The most notable government-backed financial support for research and development, the Scientific Research and Experimental Development (SR&ED) tax incentive program, delivers over $3 billion in refunds to thousands of claimants annually, many of which are small businesses.
To utilize this tax incentive properly, innovative organizations that receive the credits should know the SR&ED expenditure limit. Discover an in-depth overview of the expenditure limit, as well as information about SR&ED eligible expenses.
How Does the SR&ED Expenditure Limit Work?
Organizations that qualify for SR&ED tax incentives attain either a refundable or non-refundable investment tax credit (ITC), or a deduction against income, depending on their size and type.
Several businesses qualify for SR&ED tax incentives, including Canadian-controlled private corporations (CCPCs), trusts, and individuals.
Corporations that are not CCPCs can claim a non-refundable ITC at a 15% rate on qualified SR&ED expenditures, while trusts and proprietorships can claim a refundable ITC at the same rate. The rules for CCPCs are more liberal. CCPCs earn an ITC at a 35% enhanced rate on the SR&ED eligible expenses they incurred during the year to a maximum of $3 million — otherwise known as the expenditure limit.
What Causes a Reduction in the Expenditure Limit
A gradual reduction of the SR&ED expenditure limit begins when the taxable capital for the previous year of a CCPC with no affiliated corporations arrives at $10 million. The expenditure limit continues to decrease as taxable capital increases above $10 million and reaches $0 once taxable capital reaches $50 million. A similar rule applies to CCPCs with associated businesses.
An additional reduction to the expenditure limit exists for tax years ending before March 19, 2019. Once taxable income reaches $500,000, the expenditure limit gradually phases out. When taxable income reaches $800,000, the expenditure limit will be reduced to $0. Taxable income for the prior year of the CCPC and affiliated organizations will also decrease the expenditure limit.
Figuring Out the Expenditure Limit
A formula in the Income Tax Act enables corporations to calculate their expenditure limit.
Separate formulas exist for businesses linked to one or more corporations and those associated with no other companies.
For tax years that end before March 19, 2019, the formula includes the CCPC’s taxable income for the prior tax year and, if applicable, the taxable incomes of previous years for connected corporations. Taxable income for the preceding tax year is factored in before any specified future tax consequences.
If the previous tax year is less than 51 weeks, the CCPC must increase taxable incomes using a ratio of 365 to the number of days represented in those tax years. If the current tax year is less than 51 weeks, the CCPC will distribute the expenditure limit for the tax year-end by dividing 365 by the number of days in the tax year.
Additional rules apply when calculating the expenditure limit if the CCPC has two or more tax year endings in the calendar year and is associated with another corporation whose tax year ends in the same calendar year for two or more of those years. In this case, the expenditure limit of the CCPC in each tax year ending in the calendar year is the same as the limit for the first tax year. The only exception is if the tax year is less than 51 weeks. Then, the limit is apportioned according to the number of days in the year.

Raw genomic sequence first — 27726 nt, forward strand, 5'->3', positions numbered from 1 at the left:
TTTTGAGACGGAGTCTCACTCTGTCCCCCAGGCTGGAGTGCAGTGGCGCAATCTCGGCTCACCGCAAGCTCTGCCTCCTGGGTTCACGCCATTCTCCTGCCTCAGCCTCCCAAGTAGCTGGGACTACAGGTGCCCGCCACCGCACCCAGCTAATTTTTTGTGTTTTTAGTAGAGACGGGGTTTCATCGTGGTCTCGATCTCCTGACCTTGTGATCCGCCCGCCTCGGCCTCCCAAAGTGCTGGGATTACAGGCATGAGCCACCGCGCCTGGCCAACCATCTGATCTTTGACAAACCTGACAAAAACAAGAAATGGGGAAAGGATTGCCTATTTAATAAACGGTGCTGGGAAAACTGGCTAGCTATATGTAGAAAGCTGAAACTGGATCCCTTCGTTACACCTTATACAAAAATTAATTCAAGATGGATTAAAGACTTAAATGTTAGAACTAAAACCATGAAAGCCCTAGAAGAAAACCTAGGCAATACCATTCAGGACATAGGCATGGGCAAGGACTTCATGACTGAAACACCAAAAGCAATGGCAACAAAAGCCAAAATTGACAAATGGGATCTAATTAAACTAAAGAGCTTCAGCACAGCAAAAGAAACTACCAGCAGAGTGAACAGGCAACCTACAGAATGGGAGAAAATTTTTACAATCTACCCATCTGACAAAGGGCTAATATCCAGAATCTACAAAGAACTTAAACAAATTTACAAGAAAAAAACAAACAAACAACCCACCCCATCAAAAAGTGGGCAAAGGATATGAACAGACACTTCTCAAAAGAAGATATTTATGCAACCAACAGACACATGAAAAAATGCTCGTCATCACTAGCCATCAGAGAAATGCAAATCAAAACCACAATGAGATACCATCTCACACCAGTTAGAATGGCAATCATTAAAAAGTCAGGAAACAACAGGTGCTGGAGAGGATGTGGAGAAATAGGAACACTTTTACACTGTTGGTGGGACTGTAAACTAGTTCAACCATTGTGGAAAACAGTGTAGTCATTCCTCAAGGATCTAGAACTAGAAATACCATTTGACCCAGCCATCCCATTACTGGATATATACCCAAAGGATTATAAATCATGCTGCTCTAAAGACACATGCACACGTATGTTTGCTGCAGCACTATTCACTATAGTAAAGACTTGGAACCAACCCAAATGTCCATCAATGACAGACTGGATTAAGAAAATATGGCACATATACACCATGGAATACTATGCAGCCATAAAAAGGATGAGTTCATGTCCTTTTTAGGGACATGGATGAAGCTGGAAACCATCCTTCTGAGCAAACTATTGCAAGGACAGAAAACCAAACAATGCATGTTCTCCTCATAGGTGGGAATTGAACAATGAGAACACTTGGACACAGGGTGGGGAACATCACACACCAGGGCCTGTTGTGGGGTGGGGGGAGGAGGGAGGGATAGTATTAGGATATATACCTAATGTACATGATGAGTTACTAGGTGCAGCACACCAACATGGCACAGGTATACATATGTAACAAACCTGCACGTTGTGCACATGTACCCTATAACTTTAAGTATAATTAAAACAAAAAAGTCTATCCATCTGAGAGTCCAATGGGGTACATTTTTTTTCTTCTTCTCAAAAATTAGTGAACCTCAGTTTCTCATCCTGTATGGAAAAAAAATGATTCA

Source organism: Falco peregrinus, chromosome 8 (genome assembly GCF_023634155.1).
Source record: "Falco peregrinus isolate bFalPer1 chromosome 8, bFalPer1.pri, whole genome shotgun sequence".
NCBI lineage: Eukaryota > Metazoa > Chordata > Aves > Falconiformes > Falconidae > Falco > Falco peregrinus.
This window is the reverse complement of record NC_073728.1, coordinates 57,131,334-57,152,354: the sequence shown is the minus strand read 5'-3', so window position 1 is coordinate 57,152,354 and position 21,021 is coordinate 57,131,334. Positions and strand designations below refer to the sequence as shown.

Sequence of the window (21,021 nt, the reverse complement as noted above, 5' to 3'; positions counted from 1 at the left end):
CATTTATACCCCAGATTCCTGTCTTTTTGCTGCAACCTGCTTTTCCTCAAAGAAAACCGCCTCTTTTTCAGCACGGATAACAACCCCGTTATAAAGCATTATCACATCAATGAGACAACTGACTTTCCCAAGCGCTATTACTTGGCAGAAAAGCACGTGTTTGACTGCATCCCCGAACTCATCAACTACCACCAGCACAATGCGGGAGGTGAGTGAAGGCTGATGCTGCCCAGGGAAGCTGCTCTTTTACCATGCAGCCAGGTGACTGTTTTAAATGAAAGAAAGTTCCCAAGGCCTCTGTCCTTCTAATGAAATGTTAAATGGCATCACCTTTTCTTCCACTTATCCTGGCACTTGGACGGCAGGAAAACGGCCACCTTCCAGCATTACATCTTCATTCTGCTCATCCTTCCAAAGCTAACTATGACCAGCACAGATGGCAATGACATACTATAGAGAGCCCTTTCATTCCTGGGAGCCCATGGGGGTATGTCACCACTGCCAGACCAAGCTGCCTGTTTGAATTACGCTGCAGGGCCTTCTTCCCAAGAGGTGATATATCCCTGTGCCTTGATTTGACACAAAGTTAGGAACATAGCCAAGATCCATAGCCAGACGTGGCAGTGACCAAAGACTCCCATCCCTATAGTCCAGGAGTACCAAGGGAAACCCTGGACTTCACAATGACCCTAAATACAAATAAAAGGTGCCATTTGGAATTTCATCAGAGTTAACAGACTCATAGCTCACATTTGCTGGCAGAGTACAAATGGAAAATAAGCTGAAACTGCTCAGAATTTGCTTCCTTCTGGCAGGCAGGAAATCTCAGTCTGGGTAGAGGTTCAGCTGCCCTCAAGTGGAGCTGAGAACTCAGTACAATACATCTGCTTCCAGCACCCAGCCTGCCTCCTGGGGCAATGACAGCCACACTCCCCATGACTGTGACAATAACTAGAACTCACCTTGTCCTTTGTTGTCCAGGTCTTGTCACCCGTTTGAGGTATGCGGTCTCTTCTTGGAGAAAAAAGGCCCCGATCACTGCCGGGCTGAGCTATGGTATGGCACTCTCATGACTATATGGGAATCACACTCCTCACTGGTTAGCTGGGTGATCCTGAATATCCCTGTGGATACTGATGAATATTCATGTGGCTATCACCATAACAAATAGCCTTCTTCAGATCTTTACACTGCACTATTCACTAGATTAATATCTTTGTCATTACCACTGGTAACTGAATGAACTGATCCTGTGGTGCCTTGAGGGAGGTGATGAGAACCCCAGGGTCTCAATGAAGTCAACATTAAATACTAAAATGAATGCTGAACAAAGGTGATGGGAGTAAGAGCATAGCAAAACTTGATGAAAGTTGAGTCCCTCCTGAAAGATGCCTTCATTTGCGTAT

Allocating the Expenditure Limit
The CCPC and any linked corporation must distribute the annual expenditure limit to determine the ITCs earned at the enhanced rate. The amount not reserved for the CCPC may go towards an associated company according to its expenditure limit. In a tax year that a corporation is affiliated with another business, the expenditure limit is not applicable unless all associated CCPCs file an agreement stating how they will allocate the expenditure limit in that year.
CCPCs may use a form provided by the Canada Revenue Agency (CRA). If they do not submit this form within 30 days of the initial request, the CRA will allocate the expenditure limit as it sees fit.
What Is SR&ED-Eligible Work?
Recognizing the expenditure limit is only part of understanding how to utilize SR&ED tax credits best. Businesses also need to know what constitutes SR&ED-eligible expenses.
According to the Income Tax Act, a quailed SR&ED expenditure is incurred during the tax year and revolves around scientific research and experimental development conducted in Canada. SR&ED activities belong to three general categories — basic research, applied research, and experimental development. Some support work also qualifies as SR&ED efforts, such as engineering, computer programming, and data collection. Specific examples of SR&ED-eligible work include:
- Testing and analysis
- Salaries and wages
- Overhead expenses (equipment, utilities, maintenance)
- Administrative support
- Technological planning
Finance SR&ED Tax Credits with Easly
If your innovative organization receives an SR&ED tax refund, you may be eligible to receive non-dilutive capital with Easly Advances. We work with businesses that obtain investment tax credit refunds — like SR&ED — from the Government. Our clients access this capital as on-demand and non-dilutive funding through the online Capital-as-a-Service platform.
Contact us today to learn more about SR&ED eligibility or schedule a 15-minute introductory meeting.